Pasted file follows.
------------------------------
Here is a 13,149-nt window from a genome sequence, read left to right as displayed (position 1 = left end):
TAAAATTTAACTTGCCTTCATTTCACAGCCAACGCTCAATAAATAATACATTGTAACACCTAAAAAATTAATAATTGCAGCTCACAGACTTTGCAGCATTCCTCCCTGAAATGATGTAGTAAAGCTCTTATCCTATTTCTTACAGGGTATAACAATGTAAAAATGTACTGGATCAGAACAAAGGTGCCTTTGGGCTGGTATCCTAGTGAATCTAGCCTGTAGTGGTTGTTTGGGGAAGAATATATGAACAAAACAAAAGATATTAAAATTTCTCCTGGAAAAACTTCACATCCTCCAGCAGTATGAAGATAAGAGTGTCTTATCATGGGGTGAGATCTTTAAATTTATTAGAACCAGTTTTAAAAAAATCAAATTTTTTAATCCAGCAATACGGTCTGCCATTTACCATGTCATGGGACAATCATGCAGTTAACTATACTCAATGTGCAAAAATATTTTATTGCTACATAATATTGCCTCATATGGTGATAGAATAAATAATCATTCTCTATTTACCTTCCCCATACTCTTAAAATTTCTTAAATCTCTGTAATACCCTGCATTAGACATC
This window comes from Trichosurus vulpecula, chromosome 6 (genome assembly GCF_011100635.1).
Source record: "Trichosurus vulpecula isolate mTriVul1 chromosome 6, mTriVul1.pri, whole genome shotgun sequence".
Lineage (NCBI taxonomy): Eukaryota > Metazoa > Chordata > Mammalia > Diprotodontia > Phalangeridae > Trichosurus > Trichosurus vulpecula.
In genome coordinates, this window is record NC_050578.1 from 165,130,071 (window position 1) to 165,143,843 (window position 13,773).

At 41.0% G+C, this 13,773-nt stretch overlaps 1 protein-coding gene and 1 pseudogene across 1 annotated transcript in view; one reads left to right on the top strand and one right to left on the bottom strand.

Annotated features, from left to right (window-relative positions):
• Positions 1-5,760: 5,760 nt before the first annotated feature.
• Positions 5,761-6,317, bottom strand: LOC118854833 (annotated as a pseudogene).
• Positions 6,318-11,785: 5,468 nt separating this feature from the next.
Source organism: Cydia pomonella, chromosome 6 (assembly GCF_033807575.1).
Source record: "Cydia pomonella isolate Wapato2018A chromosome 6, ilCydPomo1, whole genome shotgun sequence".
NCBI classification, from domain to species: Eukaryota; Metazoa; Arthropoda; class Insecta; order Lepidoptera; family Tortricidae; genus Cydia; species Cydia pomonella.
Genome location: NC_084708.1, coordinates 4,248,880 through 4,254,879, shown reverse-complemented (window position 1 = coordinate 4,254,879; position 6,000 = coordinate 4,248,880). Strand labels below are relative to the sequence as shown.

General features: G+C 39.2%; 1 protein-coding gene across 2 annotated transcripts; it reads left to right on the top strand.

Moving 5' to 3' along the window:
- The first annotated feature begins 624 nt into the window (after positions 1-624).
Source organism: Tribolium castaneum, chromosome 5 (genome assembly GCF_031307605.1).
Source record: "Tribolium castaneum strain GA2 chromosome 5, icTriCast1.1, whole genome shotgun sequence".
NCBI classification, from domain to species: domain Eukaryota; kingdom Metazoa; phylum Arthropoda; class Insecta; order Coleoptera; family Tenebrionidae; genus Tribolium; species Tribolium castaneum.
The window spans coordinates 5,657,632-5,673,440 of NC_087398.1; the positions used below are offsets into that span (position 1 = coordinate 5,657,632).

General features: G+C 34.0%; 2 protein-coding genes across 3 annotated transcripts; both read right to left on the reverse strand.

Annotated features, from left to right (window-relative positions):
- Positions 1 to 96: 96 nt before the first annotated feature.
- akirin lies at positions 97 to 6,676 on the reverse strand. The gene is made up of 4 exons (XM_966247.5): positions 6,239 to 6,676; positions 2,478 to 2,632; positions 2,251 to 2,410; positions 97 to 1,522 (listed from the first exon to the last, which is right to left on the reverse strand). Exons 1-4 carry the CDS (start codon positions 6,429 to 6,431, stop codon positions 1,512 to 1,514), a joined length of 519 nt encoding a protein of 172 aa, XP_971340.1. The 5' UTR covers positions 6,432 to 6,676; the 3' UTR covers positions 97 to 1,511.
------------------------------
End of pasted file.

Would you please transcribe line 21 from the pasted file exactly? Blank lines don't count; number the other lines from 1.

NCBI classification, from domain to species: domain Eukaryota; kingdom Metazoa; phylum Arthropoda; class Insecta; order Coleoptera; family Tenebrionidae; genus Tribolium; species Tribolium castaneum.